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Learning abstract structure for drawing by efficient motor program induction
Lucas Tian · Kevin Ellis · Marta Kryven · Josh Tenenbaum

Thu Dec 10 06:00 AM -- 06:15 AM (PST) @ Orals & Spotlights: Neuroscience

Humans flexibly solve new problems that differ from those previously practiced. This ability to flexibly generalize is supported by learned concepts that represent useful structure common across different problems. Here we develop a naturalistic drawing task to study how humans rapidly acquire structured prior knowledge. The task requires drawing visual figures that share underlying structure, based on a set of composable geometric rules and simple objects. We show that people spontaneously learn abstract drawing procedures that support generalization, and propose a model of how learners can discover these reusable drawing procedures. Trained in the same setting as humans, and constrained to produce efficient motor actions, this model discovers new drawing program subroutines that generalize to test figures and resemble learned features of human behavior. These results suggest that two principles guiding motor program induction in the model - abstraction (programs can reflect high-level structure that ignores figure-specific details) and compositionality (new programs are discovered by recombining previously learned programs) - are key for explaining how humans learn structured internal representations that guide flexible reasoning and learning.

Author Information

Lucas Tian (MIT)
Kevin Ellis (MIT)
Marta Kryven (Massachusetts Institute of Technology)
Josh Tenenbaum (MIT)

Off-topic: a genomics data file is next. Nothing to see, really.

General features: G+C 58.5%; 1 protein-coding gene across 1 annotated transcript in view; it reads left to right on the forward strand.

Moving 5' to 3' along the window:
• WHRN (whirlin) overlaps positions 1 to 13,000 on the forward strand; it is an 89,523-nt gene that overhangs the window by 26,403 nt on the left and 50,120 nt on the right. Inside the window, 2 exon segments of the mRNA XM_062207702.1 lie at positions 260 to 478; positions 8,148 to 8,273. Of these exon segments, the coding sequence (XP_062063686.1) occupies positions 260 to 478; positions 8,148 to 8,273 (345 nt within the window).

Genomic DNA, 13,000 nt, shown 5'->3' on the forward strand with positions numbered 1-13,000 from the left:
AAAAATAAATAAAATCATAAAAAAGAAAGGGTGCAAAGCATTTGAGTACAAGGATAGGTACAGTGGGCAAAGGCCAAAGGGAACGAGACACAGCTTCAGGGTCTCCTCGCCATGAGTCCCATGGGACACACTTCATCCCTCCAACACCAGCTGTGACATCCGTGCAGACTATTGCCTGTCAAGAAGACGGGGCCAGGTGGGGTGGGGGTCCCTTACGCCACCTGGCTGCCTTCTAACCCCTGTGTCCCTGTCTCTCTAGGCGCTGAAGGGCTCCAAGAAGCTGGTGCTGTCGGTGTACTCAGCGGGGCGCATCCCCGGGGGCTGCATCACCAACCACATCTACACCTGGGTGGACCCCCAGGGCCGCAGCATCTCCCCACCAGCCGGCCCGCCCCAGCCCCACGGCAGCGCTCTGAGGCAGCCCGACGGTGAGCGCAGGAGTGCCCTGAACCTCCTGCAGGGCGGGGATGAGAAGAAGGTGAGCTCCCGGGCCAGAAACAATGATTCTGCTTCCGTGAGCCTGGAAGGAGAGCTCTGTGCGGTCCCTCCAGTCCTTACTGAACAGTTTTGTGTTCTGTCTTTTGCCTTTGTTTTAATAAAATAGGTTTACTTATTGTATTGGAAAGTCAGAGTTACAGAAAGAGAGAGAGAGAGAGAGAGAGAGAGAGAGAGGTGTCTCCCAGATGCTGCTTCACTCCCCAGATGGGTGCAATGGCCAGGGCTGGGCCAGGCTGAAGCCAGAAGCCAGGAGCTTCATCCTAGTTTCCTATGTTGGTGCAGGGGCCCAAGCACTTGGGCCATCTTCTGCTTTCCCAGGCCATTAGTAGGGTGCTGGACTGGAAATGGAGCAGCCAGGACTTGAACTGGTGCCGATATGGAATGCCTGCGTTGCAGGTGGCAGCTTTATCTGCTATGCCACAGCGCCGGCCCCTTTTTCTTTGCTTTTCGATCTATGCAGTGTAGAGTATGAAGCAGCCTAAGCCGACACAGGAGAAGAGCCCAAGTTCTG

Josh Tenenbaum is an Associate Professor of Computational Cognitive Science at MIT in the Department of Brain and Cognitive Sciences and the Computer Science and Artificial Intelligence Laboratory (CSAIL). He received his PhD from MIT in 1999, and was an Assistant Professor at Stanford University from 1999 to 2002. He studies learning and inference in humans and machines, with the twin goals of understanding human intelligence in computational terms and bringing computers closer to human capacities. He focuses on problems of inductive generalization from limited data -- learning concepts and word meanings, inferring causal relations or goals -- and learning abstract knowledge that supports these inductive leaps in the form of probabilistic generative models or 'intuitive theories'. He has also developed several novel machine learning methods inspired by human learning and perception, most notably Isomap, an approach to unsupervised learning of nonlinear manifolds in high-dimensional data. He has been Associate Editor for the journal Cognitive Science, has been active on program committees for the CogSci and NIPS conferences, and has co-organized a number of workshops, tutorials and summer schools in human and machine learning. Several of his papers have received outstanding paper awards or best student paper awards at the IEEE Computer Vision and Pattern Recognition (CVPR), NIPS, and Cognitive Science conferences. He is the recipient of the New Investigator Award from the Society for Mathematical Psychology (2005), the Early Investigator Award from the Society of Experimental Psychologists (2007), and the Distinguished Scientific Award for Early Career Contribution to Psychology (in the area of cognition and human learning) from the American Psychological Association (2008).

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